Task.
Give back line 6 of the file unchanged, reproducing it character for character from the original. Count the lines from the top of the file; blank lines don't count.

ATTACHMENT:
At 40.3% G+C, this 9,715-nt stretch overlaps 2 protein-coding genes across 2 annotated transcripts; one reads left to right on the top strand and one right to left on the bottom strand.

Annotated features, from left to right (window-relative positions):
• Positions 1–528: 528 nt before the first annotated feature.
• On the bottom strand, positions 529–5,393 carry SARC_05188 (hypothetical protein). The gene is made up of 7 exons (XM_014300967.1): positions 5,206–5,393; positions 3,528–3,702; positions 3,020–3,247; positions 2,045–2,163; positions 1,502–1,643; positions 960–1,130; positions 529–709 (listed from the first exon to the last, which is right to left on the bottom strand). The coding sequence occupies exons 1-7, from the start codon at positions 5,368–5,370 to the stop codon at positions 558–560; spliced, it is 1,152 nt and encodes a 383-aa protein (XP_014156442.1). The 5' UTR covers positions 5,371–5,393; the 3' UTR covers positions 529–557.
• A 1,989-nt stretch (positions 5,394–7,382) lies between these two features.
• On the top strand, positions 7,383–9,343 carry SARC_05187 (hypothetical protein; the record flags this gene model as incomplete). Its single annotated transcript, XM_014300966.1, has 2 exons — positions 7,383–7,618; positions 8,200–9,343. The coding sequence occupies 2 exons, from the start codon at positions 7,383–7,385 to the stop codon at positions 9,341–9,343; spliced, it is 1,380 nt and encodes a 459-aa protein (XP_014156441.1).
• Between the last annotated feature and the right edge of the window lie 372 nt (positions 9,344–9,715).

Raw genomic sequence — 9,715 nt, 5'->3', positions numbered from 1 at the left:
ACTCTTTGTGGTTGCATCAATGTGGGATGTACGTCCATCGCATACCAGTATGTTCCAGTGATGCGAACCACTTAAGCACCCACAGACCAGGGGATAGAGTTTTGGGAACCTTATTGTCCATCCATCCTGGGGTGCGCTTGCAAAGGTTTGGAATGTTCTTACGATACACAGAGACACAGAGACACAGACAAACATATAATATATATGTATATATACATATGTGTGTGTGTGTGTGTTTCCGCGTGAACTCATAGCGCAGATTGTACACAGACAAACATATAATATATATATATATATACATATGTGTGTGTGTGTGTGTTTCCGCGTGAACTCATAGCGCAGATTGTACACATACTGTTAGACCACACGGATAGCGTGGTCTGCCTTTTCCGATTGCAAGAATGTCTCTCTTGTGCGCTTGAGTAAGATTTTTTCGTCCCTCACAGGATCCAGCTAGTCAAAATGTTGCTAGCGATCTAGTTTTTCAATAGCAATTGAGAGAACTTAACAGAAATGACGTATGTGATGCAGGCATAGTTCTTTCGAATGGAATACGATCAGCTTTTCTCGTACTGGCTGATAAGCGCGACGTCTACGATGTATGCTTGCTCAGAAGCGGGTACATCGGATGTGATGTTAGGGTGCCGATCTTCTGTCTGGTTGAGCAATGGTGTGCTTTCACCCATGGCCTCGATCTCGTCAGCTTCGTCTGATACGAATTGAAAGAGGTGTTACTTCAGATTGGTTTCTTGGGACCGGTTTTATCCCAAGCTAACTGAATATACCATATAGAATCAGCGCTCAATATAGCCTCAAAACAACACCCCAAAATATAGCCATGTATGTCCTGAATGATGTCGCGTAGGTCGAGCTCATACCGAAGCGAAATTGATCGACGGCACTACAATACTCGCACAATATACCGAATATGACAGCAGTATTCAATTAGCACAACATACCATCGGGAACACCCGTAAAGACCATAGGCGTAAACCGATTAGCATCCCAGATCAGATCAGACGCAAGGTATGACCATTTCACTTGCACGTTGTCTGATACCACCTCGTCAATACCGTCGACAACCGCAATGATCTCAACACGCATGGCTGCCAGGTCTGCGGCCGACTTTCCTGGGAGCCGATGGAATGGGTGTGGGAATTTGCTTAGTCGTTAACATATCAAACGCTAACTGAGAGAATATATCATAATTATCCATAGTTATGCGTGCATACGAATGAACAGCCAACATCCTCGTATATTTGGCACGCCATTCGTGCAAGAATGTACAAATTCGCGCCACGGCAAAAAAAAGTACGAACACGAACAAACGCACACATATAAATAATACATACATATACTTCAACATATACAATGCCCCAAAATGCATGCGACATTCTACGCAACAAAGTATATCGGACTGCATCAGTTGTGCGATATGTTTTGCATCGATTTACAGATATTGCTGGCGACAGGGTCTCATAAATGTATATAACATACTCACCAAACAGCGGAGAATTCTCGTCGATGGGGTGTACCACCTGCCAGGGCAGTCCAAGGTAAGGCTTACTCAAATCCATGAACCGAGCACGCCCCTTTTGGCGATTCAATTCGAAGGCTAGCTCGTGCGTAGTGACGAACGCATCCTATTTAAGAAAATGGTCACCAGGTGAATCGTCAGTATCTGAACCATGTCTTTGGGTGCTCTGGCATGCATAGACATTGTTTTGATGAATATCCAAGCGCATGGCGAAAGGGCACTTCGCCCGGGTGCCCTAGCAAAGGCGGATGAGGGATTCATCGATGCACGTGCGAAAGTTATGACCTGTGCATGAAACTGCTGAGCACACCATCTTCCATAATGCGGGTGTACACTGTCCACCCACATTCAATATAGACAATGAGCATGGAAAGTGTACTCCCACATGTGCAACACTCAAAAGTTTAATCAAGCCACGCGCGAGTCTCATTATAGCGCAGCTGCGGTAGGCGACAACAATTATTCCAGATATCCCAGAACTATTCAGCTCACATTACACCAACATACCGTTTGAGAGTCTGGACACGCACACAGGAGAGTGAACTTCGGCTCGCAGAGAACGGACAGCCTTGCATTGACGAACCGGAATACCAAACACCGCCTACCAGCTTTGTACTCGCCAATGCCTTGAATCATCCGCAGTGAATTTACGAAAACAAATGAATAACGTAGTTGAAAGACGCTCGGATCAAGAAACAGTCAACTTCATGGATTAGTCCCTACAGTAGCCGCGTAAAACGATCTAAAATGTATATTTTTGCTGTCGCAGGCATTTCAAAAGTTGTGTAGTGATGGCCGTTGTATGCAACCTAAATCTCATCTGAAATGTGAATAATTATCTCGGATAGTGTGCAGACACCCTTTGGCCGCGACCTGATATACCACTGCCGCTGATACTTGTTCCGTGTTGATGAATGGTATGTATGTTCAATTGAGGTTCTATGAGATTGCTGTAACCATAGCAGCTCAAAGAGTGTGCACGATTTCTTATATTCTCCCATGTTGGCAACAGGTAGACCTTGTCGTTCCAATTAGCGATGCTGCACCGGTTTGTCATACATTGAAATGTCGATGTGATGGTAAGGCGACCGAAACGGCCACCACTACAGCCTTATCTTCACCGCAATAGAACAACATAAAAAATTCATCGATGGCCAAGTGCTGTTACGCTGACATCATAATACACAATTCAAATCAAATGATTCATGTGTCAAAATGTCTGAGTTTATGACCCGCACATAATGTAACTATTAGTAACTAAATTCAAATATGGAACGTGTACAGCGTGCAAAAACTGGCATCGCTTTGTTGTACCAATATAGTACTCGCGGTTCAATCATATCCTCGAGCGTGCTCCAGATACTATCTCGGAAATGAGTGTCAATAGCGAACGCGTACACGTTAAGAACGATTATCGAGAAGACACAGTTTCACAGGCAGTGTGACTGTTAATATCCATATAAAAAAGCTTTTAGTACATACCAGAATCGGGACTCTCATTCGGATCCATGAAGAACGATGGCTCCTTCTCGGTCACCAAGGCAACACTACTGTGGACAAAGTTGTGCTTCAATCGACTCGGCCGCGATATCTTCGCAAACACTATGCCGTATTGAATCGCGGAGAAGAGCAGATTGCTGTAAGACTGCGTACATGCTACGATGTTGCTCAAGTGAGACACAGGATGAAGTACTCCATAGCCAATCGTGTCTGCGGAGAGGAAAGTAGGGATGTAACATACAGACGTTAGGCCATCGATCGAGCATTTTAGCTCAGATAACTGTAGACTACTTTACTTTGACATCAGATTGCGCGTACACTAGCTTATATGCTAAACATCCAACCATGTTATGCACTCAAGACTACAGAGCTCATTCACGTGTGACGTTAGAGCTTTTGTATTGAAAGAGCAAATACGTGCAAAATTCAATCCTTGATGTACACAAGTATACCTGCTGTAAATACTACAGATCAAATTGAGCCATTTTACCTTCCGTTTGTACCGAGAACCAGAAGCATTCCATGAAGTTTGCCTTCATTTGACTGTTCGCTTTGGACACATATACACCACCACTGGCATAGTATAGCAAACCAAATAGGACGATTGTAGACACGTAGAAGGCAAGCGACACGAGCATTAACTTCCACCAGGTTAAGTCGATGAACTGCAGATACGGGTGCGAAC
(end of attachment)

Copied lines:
• On the top strand, positions 7,383–9,343 carry SARC_05187 (hypothetical protein; the record flags this gene model as incomplete). Its single annotated transcript, XM_014300966.1, has 2 exons — positions 7,383–7,618; positions 8,200–9,343. The coding sequence occupies 2 exons, from the start codon at positions 7,383–7,385 to the stop codon at positions 9,341–9,343; spliced, it is 1,380 nt and encodes a 459-aa protein (XP_014156441.1).